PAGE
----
'Is Murphy a KGB agent?'

From : Australia's Spies and their Secrets (David McKnight, Allen & Unwin, 1994)

On Saturday 17 March 1973, the day after Murphy's raid on St Kilda Rd, the revolt in ASIO against the Whitlam Government began in earnest. A group of senior ASIO officers clandestinely visited the Opposition leader, Billy Snedden, and appealed for help. They told him that 'Barbour had gone to pieces and would not be reliable' . Instead of accommodating Murphy he should have defied the Attorney and the Commonwealth Police.

Snedden agreed. '[Barbour] could have refused Murphy entrance and he could have refused to open locks [on safes], but he did not. He had acquiesced in it all.' Barbour 'did not have the guts to stand up and fight.'

This surreptitious and improper meeting between the Opposition leader and senior ASIO officers was not the first such contact. An earlier meeting occurred soon after the MacMahon Government lost the December election when ASIO officers informed Snedden that Murphy had demanded that ASIO no longer target student groups and peace organisations. Snedden took the complaints seriously. In 1963-66 as a young Attorney General hehad been impressed by Spry and his officers and since that time maintained 'innocent' social relationships with some ASIO officers as well as having more formal contact as Minister for Immigration (1966- 69).

Snedden was not the only Opposition politician contacted by Labor's enemies in the security agency. The leader of the Country Party, Doug Anthony, also met with an ASIO officer shortly after the raid, thinking he might get 'some ammunition' from him. The officer bitterly complained about the raid and confided that 'Murphy went there to get his own file. He believed [ASIO] had a file on him but he couldnt find it'. Anthony also recalled that he had heard around the same time that 'Murphy' was not Lionel Murphy's real name. These two assertions, about the 'real' reason for the raid and the change of name, became part of the most bizarre aspect of the ASIO's encounter with Labor: an investigation of Lionel Murphy instigated by the hardline officers which included checking the suspicion that Murphy might have been working for the KGB.

Quite apart from this investigation the officers' extraordinary actions in approaching Snedden and Anthony confirmed that they and their Organization had become so entrenched in Cold War anti-communism that they could not deal with a democratically elected government propelled into office by deep social changes which had been signalled for years. Just as it had been for the previous 20 years and since the First World War under ASIO's antique ancestors, Labor had become a security threat.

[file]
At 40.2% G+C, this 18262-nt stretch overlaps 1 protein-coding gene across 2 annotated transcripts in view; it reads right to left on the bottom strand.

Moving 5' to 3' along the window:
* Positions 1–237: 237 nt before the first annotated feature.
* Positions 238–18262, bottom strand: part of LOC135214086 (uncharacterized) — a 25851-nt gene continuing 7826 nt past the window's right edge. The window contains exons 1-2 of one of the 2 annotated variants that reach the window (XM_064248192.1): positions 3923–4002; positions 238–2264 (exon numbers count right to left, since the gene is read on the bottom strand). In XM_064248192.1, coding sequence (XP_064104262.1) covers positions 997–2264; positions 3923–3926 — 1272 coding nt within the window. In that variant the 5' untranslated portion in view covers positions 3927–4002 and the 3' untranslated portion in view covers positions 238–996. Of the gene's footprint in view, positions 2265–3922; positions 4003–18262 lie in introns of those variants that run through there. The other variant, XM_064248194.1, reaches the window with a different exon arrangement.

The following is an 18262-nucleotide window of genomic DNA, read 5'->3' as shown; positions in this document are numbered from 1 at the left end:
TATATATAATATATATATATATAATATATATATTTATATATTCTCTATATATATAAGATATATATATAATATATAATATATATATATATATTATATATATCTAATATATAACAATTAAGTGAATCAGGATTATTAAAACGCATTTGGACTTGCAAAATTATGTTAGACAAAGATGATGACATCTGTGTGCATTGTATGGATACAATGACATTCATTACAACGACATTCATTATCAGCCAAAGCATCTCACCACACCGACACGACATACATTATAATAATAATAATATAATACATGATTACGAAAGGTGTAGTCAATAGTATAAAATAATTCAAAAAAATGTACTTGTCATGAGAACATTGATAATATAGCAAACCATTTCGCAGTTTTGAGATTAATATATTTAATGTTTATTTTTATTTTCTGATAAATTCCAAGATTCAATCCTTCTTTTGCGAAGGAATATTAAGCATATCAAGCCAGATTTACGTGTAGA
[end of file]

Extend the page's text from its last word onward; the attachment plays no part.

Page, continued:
FOR HIS part Snedden must also have had anxious anticipations that Murphy's March 15-16 raids were just a foretaste. Having demanded and got ASIO files once, he feared Murphy could go on looking for 'dirt on politicians' files', according to a staffer . Snedden and others stood to lose much if there was a fullscale Labor exposure of ASIO's links with Liberal politicians, senior public servants and businessmen. These fears became even more pronounced that same weekend after a National Times article. . Without naming names, the article described a planned 'spoiling operation' involving ASIO's Special Projects section and a network whihjc included conservative politicians, anti-communist intellectuals and journalists. The article's author, journalist Robert Mayne, stated 'from personal knowledge' that ASIO had provided information for a magazine to be called The Analyisis' to 'expose' leftwingers. Although the magazine had ultimately never been published, those involved were 'a leading NSW Liberal parliamentarian' and a 'Sydney businessman'. A Country Party MP planned to print the magazine. The article was the first to confirm what many had suspected for years. One of the unidentified politicians was soon known. Company records showed that a compnay owned by Peter Coleman, the Liberal member for Fuller, had registered the business name The Analysis. Mayne's article said he had admitted he had 'used [ASIO information] in Parliament and in articles he occasionally wrote.' The magazine was to be published by another politician, Henry Sullivan, a Country Party member of the Upper House who owned the Moree Champion newspaper.